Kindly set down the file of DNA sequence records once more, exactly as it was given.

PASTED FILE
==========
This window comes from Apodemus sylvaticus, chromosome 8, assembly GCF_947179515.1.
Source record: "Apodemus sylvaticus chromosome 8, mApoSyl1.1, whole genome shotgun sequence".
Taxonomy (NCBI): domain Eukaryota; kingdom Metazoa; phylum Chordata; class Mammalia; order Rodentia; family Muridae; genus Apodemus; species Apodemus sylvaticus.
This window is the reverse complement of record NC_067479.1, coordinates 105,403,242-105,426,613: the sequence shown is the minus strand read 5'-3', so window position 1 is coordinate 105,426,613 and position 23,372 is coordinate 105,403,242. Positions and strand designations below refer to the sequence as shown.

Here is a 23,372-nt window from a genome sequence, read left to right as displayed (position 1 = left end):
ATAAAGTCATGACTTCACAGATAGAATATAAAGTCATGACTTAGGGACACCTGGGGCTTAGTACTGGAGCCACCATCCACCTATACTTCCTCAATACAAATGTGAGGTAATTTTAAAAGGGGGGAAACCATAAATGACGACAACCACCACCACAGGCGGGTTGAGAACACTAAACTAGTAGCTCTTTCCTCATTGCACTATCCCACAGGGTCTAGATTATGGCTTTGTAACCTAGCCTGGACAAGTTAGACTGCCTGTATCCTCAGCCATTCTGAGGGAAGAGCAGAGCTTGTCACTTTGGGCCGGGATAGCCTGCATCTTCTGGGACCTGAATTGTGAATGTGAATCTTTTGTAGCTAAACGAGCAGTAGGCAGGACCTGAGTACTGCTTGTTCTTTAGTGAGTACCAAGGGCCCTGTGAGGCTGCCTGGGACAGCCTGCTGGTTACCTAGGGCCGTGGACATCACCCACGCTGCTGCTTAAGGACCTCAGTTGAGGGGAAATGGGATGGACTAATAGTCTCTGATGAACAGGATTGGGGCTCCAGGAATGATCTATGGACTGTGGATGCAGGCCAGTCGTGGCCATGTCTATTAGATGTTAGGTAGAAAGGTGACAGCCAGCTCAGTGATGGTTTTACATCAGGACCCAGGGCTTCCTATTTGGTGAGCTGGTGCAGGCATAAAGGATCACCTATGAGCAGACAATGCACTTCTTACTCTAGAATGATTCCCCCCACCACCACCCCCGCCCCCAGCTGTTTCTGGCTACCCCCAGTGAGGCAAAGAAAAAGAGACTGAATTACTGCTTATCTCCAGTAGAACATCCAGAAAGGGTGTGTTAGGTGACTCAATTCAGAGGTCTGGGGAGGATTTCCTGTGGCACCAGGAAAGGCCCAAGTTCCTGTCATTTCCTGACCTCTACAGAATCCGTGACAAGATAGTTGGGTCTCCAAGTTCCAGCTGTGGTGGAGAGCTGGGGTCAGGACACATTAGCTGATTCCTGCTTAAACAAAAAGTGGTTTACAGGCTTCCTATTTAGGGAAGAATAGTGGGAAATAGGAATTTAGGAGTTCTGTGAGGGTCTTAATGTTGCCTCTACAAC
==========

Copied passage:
This window comes from Apodemus sylvaticus, chromosome 8, assembly GCF_947179515.1.
Source record: "Apodemus sylvaticus chromosome 8, mApoSyl1.1, whole genome shotgun sequence".
Taxonomy (NCBI): domain Eukaryota; kingdom Metazoa; phylum Chordata; class Mammalia; order Rodentia; family Muridae; genus Apodemus; species Apodemus sylvaticus.
This window is the reverse complement of record NC_067479.1, coordinates 105,403,242-105,426,613: the sequence shown is the minus strand read 5'-3', so window position 1 is coordinate 105,426,613 and position 23,372 is coordinate 105,403,242. Positions and strand designations below refer to the sequence as shown.

Here is a 23,372-nt window from a genome sequence, read left to right as displayed (position 1 = left end):
ATAAAGTCATGACTTCACAGATAGAATATAAAGTCATGACTTAGGGACACCTGGGGCTTAGTACTGGAGCCACCATCCACCTATACTTCCTCAATACAAATGTGAGGTAATTTTAAAAGGGGGGAAACCATAAATGACGACAACCACCACCACAGGCGGGTTGAGAACACTAAACTAGTAGCTCTTTCCTCATTGCACTATCCCACAGGGTCTAGATTATGGCTTTGTAACCTAGCCTGGACAAGTTAGACTGCCTGTATCCTCAGCCATTCTGAGGGAAGAGCAGAGCTTGTCACTTTGGGCCGGGATAGCCTGCATCTTCTGGGACCTGAATTGTGAATGTGAATCTTTTGTAGCTAAACGAGCAGTAGGCAGGACCTGAGTACTGCTTGTTCTTTAGTGAGTACCAAGGGCCCTGTGAGGCTGCCTGGGACAGCCTGCTGGTTACCTAGGGCCGTGGACATCACCCACGCTGCTGCTTAAGGACCTCAGTTGAGGGGAAATGGGATGGACTAATAGTCTCTGATGAACAGGATTGGGGCTCCAGGAATGATCTATGGACTGTGGATGCAGGCCAGTCGTGGCCATGTCTATTAGATGTTAGGTAGAAAGGTGACAGCCAGCTCAGTGATGGTTTTACATCAGGACCCAGGGCTTCCTATTTGGTGAGCTGGTGCAGGCATAAAGGATCACCTATGAGCAGACAATGCACTTCTTACTCTAGAATGATTCCCCCCACCACCACCCCCGCCCCCAGCTGTTTCTGGCTACCCCCAGTGAGGCAAAGAAAAAGAGACTGAATTACTGCTTATCTCCAGTAGAACATCCAGAAAGGGTGTGTTAGGTGACTCAATTCAGAGGTCTGGGGAGGATTTCCTGTGGCACCAGGAAAGGCCCAAGTTCCTGTCATTTCCTGACCTCTACAGAATCCGTGACAAGATAGTTGGGTCTCCAAGTTCCAGCTGTGGTGGAGAGCTGGGGTCAGGACACATTAGCTGATTCCTGCTTAAACAAAAAGTGGTTTACAGGCTTCCTATTTAGGGAAGAATAGTGGGAAATAGGAATTTAGGAGTTCTGTGAGGGTCTTAATGTTGCCTCTACAAC